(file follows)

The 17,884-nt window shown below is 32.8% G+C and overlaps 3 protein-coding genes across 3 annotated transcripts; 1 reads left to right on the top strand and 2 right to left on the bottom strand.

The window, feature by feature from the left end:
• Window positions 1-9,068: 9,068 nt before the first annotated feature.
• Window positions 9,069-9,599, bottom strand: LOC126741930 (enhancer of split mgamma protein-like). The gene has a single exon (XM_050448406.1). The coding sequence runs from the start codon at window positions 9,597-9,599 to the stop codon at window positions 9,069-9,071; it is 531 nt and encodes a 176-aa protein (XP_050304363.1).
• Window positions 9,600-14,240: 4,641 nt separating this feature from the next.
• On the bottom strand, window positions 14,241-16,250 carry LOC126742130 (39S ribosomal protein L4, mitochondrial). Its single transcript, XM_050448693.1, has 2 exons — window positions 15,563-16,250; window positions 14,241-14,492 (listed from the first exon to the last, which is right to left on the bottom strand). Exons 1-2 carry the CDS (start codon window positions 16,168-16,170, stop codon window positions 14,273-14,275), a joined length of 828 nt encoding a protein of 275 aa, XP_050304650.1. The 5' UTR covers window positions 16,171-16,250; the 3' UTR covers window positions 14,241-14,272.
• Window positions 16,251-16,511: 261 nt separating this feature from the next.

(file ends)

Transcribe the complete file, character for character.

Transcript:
The 17,884-nt window shown below is 32.8% G+C and overlaps 3 protein-coding genes across 3 annotated transcripts; 1 reads left to right on the top strand and 2 right to left on the bottom strand.

The window, feature by feature from the left end:
• Window positions 1-9,068: 9,068 nt before the first annotated feature.
• Window positions 9,069-9,599, bottom strand: LOC126741930 (enhancer of split mgamma protein-like). The gene has a single exon (XM_050448406.1). The coding sequence runs from the start codon at window positions 9,597-9,599 to the stop codon at window positions 9,069-9,071; it is 531 nt and encodes a 176-aa protein (XP_050304363.1).
• Window positions 9,600-14,240: 4,641 nt separating this feature from the next.
• On the bottom strand, window positions 14,241-16,250 carry LOC126742130 (39S ribosomal protein L4, mitochondrial). Its single transcript, XM_050448693.1, has 2 exons — window positions 15,563-16,250; window positions 14,241-14,492 (listed from the first exon to the last, which is right to left on the bottom strand). Exons 1-2 carry the CDS (start codon window positions 16,168-16,170, stop codon window positions 14,273-14,275), a joined length of 828 nt encoding a protein of 275 aa, XP_050304650.1. The 5' UTR covers window positions 16,171-16,250; the 3' UTR covers window positions 14,241-14,272.
• Window positions 16,251-16,511: 261 nt separating this feature from the next.